After Hours

At the university, and within the field in general it seems, there are three primary shifts we work. First shift is from 8 a.m. to 5 p.m., second shift begins around 3 p.m. and goes until midnight, and third shift begins around 12 a.m. and ends at 8 a.m. We have some flexibility with those within Computer Services, and in particular our lab supervisors flex their hours a bit to ensure the best coverage, but within Microcomputer Support we’re strictly first shift. The business hours for the university are officially during the day, and we primarily support faculty and staff, so we need to be here during the same hours.

Unfortunately, there is always some sort of work that needs to be done during off-hours. Production servers that can’t be taken down during the regular day, or labs that need to be rebuilt but are in use during business hours. Our second shift lab supervisors are able to shoulder some of that burden, but occasionally we, as in Microcomputer Support, just have to work late.

As Banner go-live approaches, it seems we’re all picking up some extra hours. On the plus side, I suppose, our group (User Support) is “non-exempt,” which means the university pays us overtime. This is compared with pretty much all the rest of Computer Services who are overtime exempt, which means the university can ask them to work fifty hours a week and their pay doesn’t change. Overtime exempt employees, however, start off with twice as much vacation time and generally higher pay, though, so their compensation is built-in.

My primary project right now is setting up the documentation repository for Banner, which I’ve been able to do during normal business hours (when I’ve managed to find time for it, which isn’t always available). Banner training began yesterday, however, so the server is officially being used during the day and I can no longer tinker with it during my regular shift. As such, I was here late last night and will likely be late at least one other night this week. It is something I try to avoid, but it is becoming increasingly inevitable.

We have to be here during our shift, but if there’s work to do that takes additional or different times, you just have to suck it up and do it. What’s important is completing the work with the least impact on the end-user, and if that means working while the end-user is sleeping, then that’s what we’ll do. It’s what makes us User Support Specialists.

Just say no to IIS

Our university is not exclusively a Microsoft shop, but it sometimes feels like it is. We predominantly have Microsoft Windows PCs, all of our computer labs run Windows, most of our office computers, and the vast majority of our servers. Therefore, when I’ve had to build web servers for our department in the last year, they’ve always run Server 2003 and IIS. Quite frankly, I’m sick of it. My first webserver was Mandriva Linux running the LAMP stack, and though it was quite a learning experience resulting in reinstalling the operating system probably twenty times over the course of a month, I came to vastly prefer Linux over Windows. I now run Linux on all of my computers, both work and home, but I persisted in installing Windows Server on machines I built at work.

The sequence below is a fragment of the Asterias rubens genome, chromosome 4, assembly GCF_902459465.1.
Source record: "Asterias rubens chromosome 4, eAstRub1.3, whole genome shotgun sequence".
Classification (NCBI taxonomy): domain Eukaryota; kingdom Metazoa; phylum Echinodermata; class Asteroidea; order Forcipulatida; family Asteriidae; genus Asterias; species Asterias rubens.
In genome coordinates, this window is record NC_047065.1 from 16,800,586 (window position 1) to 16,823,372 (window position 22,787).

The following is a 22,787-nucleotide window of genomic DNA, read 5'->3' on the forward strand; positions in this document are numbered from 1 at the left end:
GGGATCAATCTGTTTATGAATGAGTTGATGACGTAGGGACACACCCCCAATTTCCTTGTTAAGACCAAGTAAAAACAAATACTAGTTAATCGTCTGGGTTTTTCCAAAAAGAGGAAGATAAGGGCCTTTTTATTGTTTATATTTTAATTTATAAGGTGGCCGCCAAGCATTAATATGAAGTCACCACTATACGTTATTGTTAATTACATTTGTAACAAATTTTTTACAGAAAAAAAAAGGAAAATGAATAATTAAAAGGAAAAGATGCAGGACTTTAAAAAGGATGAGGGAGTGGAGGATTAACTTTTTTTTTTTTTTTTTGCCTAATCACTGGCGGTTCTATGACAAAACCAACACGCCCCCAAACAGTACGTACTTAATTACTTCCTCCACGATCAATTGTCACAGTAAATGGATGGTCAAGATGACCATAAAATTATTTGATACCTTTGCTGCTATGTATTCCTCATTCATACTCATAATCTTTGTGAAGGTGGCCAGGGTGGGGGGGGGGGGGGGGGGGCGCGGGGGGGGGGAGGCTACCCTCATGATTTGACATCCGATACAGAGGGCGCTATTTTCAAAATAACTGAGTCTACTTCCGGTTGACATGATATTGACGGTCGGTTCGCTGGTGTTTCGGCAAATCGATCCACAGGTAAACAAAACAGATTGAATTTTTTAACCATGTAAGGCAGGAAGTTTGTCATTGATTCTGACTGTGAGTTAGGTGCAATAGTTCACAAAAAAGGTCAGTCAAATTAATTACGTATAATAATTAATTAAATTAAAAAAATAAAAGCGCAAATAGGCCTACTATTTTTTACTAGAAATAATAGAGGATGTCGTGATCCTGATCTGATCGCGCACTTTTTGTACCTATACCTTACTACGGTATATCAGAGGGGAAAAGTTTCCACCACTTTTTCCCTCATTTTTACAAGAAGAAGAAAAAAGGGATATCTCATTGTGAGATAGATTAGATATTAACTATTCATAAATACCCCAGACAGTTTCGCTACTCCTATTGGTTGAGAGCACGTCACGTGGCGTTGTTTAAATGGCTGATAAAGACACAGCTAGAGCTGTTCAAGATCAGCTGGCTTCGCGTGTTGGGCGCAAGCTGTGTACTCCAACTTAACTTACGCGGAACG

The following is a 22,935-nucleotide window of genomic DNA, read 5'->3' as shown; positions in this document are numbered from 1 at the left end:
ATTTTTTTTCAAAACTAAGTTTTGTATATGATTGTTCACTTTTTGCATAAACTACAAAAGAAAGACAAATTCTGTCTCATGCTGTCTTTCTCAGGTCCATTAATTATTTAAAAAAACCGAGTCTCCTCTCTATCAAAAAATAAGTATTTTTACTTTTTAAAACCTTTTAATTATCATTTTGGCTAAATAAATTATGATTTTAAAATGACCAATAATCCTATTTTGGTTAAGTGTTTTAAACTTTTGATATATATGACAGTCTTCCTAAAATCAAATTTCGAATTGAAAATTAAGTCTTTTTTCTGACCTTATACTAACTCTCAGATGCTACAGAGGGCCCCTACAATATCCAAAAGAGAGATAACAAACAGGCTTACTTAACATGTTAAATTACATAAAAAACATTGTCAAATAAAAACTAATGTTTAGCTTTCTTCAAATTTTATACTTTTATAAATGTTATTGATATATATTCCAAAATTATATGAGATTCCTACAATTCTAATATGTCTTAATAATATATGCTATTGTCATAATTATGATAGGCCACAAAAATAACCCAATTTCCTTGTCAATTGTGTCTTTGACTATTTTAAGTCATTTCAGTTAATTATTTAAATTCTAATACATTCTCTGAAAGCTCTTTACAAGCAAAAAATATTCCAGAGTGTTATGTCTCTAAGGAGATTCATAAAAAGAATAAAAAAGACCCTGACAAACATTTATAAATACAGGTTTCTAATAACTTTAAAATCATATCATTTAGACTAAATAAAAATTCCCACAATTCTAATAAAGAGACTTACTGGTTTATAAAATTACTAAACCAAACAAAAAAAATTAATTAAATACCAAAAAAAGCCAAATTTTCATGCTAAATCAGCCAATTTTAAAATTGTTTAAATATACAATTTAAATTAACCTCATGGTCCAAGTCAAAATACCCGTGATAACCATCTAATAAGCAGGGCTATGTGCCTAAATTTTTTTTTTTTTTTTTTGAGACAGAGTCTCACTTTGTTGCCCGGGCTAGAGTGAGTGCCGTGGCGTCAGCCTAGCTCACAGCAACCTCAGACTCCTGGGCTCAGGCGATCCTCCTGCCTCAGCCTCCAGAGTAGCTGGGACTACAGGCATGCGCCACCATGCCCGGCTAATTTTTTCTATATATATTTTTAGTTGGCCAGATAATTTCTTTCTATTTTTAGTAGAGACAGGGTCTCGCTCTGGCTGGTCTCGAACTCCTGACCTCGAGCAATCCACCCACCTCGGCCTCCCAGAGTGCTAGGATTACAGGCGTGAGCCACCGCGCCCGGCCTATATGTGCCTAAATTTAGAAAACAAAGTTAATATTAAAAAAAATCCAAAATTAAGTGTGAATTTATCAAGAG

The justification was that no one else knew Linux, or at least not within our group. I wanted to build servers that others would be able to log into and administrate comfortably, if for no other reason than that I didn’t want to have to do all of the work. So I wrestled with IIS and ISAPI filters for redirection and poor SSL handling for encrypting logon pages and memory leaks and instability, just the whole gamut of problems one tends to run into when using Windows. The sad part is that I now have BSD on a second partition of my work computer, and even thoughts of that fill me with more warm fuzzies than having to put up with IIS.

Well, no more. I’m building a new web virtual machine for our wiki software, and today I configured the latest version of Ubuntu Server on it. I refused to touch the last version of Ubuntu Server (7.10) because it wasn’t mature enough yet. Last Thursday however, an LTS (long-term service) release of Ubuntu’s server edition dropped (version 8.04), and so I am more comfortable putting that on a production server.

So far, so good. I was able to get XFCE4 desktop manager on it with minimum fuss (once Ubuntu’s repository servers stopped getting hammered by everyone trying to acquire the software after release), and I have Confluence running smoothly. There were a couple of frustrating moments where something wouldn’t work right, but invariably a restart fixed it (like when I copied over a JDCB .jar file and it hadn’t been initiated yet because I hadn’t restarted the service, yet I was stupidly looking at my screen wondering why it wasn’t working).

Tomorrow, or Wednesday at the latest, I hope to get it setup as a mail server as well. It looks like that process is going to be significantly more difficult than it was with Windows, where I just installed hMailServer, but it’ll be a good learning experience if nothing else. And the most important part: no more IIS.